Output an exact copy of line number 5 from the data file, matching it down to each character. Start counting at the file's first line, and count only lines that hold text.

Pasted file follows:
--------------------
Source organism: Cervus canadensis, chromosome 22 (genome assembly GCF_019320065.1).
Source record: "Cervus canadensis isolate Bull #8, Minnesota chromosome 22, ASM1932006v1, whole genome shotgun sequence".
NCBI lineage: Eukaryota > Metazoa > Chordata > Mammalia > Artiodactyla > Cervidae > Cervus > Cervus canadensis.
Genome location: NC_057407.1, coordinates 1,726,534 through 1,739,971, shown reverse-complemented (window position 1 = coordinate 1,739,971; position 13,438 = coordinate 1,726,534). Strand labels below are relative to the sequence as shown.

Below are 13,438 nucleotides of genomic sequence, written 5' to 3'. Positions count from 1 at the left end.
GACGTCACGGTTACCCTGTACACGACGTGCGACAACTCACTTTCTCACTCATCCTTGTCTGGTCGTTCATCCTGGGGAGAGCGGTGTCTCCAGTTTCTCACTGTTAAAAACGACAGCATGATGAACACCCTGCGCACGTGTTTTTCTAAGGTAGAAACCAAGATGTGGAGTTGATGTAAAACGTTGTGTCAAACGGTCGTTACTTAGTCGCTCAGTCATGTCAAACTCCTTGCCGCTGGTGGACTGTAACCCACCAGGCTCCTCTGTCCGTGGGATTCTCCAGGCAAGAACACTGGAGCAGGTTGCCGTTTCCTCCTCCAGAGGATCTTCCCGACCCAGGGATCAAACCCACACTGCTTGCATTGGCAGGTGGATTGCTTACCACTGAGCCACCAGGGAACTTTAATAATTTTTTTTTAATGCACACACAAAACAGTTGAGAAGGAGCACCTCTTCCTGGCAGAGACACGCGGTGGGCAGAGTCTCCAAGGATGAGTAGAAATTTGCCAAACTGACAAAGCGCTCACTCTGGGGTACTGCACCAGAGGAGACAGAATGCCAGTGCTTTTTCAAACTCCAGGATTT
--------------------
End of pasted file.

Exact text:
Below are 13,438 nucleotides of genomic sequence, written 5' to 3'. Positions count from 1 at the left end.